The Evaluation of the Medicare Coordinated Care Demonstration: Findings for the First Two Years

Publisher: Princeton, NJ: Mathematica Policy Research
Mar 21, 2007
Authors
Randall Brown, Deborah Peikes, Arnold Chen, Judy Ng, Jennifer Schore, and Clara Soh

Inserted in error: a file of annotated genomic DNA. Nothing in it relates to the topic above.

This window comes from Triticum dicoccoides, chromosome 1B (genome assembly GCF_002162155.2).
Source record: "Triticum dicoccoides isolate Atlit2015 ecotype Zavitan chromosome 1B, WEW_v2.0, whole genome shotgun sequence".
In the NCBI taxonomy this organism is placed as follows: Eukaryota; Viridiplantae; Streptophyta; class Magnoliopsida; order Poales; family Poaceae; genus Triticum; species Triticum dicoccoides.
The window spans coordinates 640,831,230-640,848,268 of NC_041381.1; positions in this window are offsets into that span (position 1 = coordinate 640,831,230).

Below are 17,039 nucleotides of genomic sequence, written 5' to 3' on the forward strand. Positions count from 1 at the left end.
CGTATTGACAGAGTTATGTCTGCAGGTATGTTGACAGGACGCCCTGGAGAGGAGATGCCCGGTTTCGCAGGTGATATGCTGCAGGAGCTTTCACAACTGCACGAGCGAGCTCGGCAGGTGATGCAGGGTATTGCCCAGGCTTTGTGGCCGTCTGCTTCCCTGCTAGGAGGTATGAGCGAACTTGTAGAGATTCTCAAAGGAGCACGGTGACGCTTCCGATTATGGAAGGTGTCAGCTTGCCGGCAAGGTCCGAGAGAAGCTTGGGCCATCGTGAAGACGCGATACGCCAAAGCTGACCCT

Care for beneficiaries with chronic illnesses, such as heart disease and diabetes, is a major expense to the Medicare program, and a major detriment to beneficiaries’ quality of life. The Medicare Coordinated Care Demonstration is testing whether case management and disease management programs can lower costs and improve patient outcomes and well-being in the Medicare fee-for-service population. This publication, the source for a recent report to Congress, details findings from 15 programs during the first two years of Mathematica’s study, the largest random assignment study to date of disease management/case management programs. The report focuses on program impacts over the first year after enrollment for beneficiaries who enrolled during the first year, and over the first 25 months of operation for all enrollees. Findings include program-specific estimates of impacts on survey-based measures of patients’ health status, knowledge, behavior, satisfaction with their health care, quality of care, and quality of life; and claims-based measures of patients’ Medicare service use and expenditures, and the quality of care received. The findings in brief indicate that patients and physicians were generally very satisfied with the program, but few programs had statistically detectable effects on patients’ behavior or use of Medicare services.